Also I have to say that I am not certain how exactly the sums will add up.

The US is certainly in a better economic state than its people would appear to believe, judging from consumer confidence figures. Its economy is growing faster than all of its major rivals but the stock market lows are obscuring that. The stock market situation will improve once the war starts because uncertainty is the killer, not conflict.

This is part of the reason why the Bush administration is urging against the inspectors being given more time. The US economy has to recover -- in terms of a feelgood factor and improving stock markets -- ready fo r the election in 2004. The longer this drags on, the less likely it is that the economic boost of a wartime economy will be felt in time for 2004 campaigning. The Bushes are one family unlikely to forget that it's the economy, stupid.

With the tax cuts and the bill for war, how are these things to be afforded?

The war will be expensive and there are few signs that the outside world is willing to finance it. In 1991, Japan and Germany picked up a hefty tab for the Gulf war. This time, there will be no such deals.

If the US goes to war with Iraq without UN backing, its allies will be Britain, Australia and possibly a truncated European coalition of Spain, Italy and a Nordic country or two.

The war will be won by the US because of air superiority, though most estimates suggest that up to half a million Iraqis will be killed or injured and the victory may take longer than we all assume, depending on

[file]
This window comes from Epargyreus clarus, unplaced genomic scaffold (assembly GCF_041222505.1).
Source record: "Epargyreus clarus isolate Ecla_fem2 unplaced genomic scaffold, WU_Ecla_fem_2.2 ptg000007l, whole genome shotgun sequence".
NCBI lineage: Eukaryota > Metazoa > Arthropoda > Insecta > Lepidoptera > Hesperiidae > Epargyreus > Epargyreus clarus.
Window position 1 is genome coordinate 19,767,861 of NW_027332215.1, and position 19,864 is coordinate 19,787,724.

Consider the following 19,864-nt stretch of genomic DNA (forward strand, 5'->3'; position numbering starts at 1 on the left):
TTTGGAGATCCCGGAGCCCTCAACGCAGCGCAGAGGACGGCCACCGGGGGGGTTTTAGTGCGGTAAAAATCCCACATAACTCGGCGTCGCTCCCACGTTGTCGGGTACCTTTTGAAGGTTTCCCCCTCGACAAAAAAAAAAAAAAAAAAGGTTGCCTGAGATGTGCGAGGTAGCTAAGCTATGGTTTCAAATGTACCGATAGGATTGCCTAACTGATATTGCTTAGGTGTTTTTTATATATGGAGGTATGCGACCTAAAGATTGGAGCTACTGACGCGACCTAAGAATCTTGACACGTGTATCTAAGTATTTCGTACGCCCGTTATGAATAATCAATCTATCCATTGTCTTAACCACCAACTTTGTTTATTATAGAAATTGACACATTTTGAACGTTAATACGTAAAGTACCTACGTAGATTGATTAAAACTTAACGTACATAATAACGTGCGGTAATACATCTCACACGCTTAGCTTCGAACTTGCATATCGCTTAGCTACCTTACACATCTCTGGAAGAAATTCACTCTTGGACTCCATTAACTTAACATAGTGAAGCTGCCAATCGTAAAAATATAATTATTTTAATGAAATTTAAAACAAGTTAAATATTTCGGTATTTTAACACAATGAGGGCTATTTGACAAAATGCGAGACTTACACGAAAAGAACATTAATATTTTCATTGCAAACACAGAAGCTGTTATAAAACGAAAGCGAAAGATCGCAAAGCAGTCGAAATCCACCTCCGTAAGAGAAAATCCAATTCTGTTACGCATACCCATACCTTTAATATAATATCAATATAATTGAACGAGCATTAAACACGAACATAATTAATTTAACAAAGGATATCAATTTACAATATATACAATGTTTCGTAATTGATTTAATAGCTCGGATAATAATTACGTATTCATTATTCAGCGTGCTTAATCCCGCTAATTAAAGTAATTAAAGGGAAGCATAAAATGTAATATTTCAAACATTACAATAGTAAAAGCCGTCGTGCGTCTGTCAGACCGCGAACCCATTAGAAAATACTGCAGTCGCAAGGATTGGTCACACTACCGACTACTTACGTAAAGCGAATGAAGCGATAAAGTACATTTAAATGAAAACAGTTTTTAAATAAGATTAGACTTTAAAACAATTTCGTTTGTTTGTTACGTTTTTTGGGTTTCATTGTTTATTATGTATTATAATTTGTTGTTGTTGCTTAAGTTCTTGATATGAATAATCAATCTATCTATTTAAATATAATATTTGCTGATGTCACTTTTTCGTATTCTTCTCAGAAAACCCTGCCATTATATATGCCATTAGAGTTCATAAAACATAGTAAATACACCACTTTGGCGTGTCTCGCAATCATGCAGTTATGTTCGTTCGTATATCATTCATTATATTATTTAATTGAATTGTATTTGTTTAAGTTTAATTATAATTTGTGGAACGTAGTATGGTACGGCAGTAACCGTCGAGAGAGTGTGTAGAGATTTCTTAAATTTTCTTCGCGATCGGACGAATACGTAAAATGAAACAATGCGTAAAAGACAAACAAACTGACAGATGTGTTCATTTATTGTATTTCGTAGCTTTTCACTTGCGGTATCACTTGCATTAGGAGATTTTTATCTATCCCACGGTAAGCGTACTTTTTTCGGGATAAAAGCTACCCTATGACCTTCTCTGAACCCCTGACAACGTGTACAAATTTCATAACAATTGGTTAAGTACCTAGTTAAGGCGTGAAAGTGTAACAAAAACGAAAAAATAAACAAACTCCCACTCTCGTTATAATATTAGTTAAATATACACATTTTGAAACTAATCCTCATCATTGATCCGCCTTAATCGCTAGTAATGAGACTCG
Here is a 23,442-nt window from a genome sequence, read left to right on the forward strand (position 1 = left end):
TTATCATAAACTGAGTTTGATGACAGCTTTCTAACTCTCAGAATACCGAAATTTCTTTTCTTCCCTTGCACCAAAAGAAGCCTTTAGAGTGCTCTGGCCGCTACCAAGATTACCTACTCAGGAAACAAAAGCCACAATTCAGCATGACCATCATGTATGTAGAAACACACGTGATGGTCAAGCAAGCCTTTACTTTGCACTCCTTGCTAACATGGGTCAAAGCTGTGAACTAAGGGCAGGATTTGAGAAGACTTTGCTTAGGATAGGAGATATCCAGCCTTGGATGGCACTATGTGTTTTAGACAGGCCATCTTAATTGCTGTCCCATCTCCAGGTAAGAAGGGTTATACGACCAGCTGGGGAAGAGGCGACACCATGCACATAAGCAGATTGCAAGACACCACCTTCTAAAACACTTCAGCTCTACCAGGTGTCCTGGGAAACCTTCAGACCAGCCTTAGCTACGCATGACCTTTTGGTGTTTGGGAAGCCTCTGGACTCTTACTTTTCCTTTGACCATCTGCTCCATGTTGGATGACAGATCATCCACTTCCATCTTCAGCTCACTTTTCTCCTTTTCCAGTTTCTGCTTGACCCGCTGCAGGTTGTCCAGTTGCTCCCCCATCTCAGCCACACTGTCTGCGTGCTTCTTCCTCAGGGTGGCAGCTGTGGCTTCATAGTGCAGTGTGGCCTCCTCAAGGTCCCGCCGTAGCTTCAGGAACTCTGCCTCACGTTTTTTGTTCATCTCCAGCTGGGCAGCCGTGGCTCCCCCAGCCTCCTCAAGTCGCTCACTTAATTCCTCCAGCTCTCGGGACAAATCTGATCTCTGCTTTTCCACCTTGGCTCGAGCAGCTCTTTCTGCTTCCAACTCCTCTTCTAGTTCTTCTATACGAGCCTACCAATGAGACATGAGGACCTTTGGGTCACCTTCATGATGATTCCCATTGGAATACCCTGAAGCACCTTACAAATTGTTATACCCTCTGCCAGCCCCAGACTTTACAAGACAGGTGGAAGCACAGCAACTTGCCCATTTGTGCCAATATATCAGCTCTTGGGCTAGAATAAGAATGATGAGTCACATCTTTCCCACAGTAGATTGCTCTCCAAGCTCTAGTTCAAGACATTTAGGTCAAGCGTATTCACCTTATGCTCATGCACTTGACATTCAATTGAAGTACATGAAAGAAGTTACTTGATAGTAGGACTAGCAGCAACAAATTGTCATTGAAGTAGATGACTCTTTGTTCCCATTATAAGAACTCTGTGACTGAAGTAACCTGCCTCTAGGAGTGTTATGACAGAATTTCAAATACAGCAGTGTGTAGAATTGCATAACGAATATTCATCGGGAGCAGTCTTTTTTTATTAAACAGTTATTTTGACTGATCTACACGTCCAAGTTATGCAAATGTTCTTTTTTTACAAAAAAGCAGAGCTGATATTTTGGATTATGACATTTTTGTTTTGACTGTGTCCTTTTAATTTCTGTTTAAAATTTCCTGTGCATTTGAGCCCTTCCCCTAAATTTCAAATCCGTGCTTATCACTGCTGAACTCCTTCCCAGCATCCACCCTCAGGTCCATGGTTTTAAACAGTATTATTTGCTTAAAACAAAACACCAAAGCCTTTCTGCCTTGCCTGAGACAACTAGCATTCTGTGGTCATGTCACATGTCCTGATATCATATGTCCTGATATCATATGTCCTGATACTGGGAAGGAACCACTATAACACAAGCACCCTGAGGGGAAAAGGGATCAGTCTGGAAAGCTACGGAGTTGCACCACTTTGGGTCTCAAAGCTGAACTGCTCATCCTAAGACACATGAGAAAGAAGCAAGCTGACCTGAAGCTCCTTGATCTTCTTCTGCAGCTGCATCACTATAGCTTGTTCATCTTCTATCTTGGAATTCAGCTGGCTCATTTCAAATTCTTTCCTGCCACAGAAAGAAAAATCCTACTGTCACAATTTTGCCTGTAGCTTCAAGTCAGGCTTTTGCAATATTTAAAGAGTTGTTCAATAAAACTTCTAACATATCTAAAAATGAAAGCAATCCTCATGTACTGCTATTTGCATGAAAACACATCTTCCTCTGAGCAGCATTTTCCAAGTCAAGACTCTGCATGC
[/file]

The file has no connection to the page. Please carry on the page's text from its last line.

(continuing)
the strength of Iraqi resistance on the ground and what happens to Saddam Hussein.

Whatever occurs, you're looking at a substantially longer version of US protection than was the case in Afghanistan (where, incidentally, the warlord Gulbuddin Hekmatyar is pushing, with some success, for an Islamist state and a return to the repressive laws of the Talib an. So much for that 'liberation of the Afghan people'. I guess you can only liberate a people when the ones with the guns want to be liberated. Talk about a no-win situation)

This protectorate stage will be lengthy, bloody and *damned* expensive and the US taxpayers will be shouldering the burden, if Bush unilaterally declares war. The reason for that is that if they try to pay for it by exploiting Iraq's substantial oil fields, it will be seen as confirmation that this was a war about oil.

Saddam is likely to set the oil fields afire and blow up well heads anyway come the invasion, so that's bad news for the Iraqi people, who will be living in environmental hell, but jolly good news for Halliburton and good ol' Uncle Dick.

Moving back to the speec h, I notice that Bush has launched a huge new Aids initiative, for which I applaud him.

However, I can't help noticing also that part of this intiative could have been accomplished a month ago, when Cheney scuppered a deal to secure cheap generics for d eveloping world countries at the eleventh hour at the behest of the pharmaceutical lobby.